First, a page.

• In order to make an offer check the Internet for resources regarding vehicle pricing:
    • Kelly Blue book
      • Web site:
    • Edmunds
      • Web site:
    • National Automobile Dealers Association
      • Web site:
length of financing
Length of Financing
  • Generally, contract terms range from two to six years-24 to 72 monthly payments.
  • The longer you take to pay, the lower the payments will be, but the finance charges will be higher.
lien on the vehicle repossession
Lien on the Vehicle & Repossession
  • The lender will put an automatic lien on your vehicle. This means that your debt is secured by the vehicle and you will receive a clear title after all monies owed on the loan have been paid.
  • A creditor has the right to repossess (take back) your vehicle if payments are not made as agreed.
  • Repossession leaves a negative effect on your credit score and will remain with you for many years.
  • Before you can drive your vehicle out of the dealership, you need to have appropriate car insurance.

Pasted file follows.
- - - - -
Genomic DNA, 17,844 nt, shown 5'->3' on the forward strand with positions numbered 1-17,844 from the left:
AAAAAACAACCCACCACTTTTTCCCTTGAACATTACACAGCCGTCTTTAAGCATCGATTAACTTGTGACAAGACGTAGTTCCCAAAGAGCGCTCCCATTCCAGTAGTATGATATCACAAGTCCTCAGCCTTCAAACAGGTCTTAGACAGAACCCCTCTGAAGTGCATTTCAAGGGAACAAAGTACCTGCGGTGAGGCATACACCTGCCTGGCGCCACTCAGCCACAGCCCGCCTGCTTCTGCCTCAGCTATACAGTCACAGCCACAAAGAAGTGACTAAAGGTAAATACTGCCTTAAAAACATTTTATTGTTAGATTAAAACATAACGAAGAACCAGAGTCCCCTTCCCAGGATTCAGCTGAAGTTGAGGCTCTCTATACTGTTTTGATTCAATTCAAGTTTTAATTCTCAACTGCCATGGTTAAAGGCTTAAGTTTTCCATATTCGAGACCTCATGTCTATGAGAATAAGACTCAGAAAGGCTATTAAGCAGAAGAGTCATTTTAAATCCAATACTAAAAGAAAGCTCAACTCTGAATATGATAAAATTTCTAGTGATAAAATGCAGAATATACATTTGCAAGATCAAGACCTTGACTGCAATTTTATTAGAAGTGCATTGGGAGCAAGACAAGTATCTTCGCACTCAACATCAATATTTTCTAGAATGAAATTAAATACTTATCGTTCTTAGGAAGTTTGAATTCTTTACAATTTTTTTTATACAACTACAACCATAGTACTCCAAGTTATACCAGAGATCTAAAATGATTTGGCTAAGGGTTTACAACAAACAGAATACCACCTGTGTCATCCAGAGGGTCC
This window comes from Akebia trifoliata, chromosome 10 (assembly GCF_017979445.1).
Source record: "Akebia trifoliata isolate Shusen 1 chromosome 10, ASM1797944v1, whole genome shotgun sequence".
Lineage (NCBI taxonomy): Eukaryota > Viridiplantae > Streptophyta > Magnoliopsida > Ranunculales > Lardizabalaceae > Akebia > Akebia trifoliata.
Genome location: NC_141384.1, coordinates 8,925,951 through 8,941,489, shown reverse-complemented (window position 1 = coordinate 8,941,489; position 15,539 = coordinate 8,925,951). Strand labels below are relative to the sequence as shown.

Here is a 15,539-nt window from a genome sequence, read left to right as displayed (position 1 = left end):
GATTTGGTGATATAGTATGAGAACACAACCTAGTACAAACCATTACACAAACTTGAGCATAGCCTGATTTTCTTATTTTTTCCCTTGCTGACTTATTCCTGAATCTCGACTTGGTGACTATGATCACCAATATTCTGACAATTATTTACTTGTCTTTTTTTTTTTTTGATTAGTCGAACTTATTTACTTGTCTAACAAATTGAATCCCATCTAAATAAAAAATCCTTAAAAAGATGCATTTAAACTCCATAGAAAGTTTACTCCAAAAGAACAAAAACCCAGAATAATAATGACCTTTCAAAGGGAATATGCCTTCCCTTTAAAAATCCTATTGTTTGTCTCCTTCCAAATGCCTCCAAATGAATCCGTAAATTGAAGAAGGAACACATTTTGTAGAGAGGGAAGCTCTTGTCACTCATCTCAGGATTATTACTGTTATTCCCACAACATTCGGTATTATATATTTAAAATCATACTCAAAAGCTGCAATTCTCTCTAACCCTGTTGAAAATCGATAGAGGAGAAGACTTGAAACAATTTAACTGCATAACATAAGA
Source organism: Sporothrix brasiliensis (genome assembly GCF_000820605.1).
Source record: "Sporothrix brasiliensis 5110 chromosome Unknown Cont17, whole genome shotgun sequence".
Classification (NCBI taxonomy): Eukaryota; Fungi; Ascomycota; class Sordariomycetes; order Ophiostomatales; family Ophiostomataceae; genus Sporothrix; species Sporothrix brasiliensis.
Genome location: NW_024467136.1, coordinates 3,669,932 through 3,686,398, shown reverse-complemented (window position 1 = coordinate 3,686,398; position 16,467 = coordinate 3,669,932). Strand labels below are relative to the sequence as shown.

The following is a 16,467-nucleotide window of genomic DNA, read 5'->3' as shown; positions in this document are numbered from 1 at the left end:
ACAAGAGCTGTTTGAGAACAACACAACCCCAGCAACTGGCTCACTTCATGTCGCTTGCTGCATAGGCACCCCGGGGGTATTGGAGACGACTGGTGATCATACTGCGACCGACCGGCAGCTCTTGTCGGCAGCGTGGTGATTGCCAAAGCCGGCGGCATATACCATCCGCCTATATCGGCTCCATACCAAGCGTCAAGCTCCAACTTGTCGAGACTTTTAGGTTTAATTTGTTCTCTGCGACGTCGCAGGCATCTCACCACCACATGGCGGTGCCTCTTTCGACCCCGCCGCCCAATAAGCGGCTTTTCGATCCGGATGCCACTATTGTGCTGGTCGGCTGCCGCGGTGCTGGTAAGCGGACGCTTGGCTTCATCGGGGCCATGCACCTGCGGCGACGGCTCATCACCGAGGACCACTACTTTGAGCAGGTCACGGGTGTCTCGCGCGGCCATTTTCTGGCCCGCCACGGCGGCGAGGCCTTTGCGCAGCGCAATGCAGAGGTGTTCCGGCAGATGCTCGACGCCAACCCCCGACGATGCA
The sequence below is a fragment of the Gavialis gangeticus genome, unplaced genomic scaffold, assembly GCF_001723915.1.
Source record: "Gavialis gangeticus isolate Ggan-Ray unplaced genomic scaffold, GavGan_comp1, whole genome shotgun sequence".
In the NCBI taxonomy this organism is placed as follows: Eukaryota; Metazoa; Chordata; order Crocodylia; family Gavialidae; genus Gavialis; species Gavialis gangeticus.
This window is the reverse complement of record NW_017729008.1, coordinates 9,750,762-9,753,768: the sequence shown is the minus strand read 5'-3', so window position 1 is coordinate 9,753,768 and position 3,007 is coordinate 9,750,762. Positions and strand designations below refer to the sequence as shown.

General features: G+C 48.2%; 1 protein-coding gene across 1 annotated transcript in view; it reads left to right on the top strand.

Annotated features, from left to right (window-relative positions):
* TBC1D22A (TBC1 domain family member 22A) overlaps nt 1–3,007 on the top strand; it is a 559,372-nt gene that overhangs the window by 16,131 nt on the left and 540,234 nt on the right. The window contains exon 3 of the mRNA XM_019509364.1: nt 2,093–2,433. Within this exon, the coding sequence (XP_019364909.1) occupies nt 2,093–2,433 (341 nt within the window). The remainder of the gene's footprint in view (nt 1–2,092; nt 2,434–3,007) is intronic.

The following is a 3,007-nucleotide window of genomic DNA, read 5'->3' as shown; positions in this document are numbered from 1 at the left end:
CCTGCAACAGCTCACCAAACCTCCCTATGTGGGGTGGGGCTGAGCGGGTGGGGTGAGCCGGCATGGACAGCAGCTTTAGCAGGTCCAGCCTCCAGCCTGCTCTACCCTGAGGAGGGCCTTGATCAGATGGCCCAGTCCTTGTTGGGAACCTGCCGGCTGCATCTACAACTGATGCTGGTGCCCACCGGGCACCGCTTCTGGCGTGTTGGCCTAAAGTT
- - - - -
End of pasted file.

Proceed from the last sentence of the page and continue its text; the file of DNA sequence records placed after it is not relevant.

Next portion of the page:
• Coverage:
    • Liability:
      • Medical Payments
      • Personal Injury Protection
      • Uninsured motorist
    • Physical Damage:
      • Collision
      • Comprehensive
      • Rental Reimbursement
factors in setting insurance rates
Factors in Setting Insurance Rates
  • Type of vehicle;
  • Your personal characteristics and driving record
  • Geographic location
  • Insurance credit scores
insurance gap protection
Insurance: Gap Protection
  • What is?
  • What covers?
  • For example, if you owe $8,000 on your loan, but the value of the total vehicle is only $6,000 then that is all the insurance company is obligated to pay for the loss of your vehicle. You will still owe $2,000 on a car that you no longer have. If you have loan/lease gap coverage, the $2,000 will be covered by your gap agreement.
optional after sale products
Optional After Sale Products
  • Vehicle options have an impact on your monthly payment. Exercise
  • Service Contracts:
    • Supplements the vehicle warranty
    • Protects vehicle owners against unexpected major covered vehicle repair expenses
    • May provide convenience options, like car rental, when your vehicle is being repaired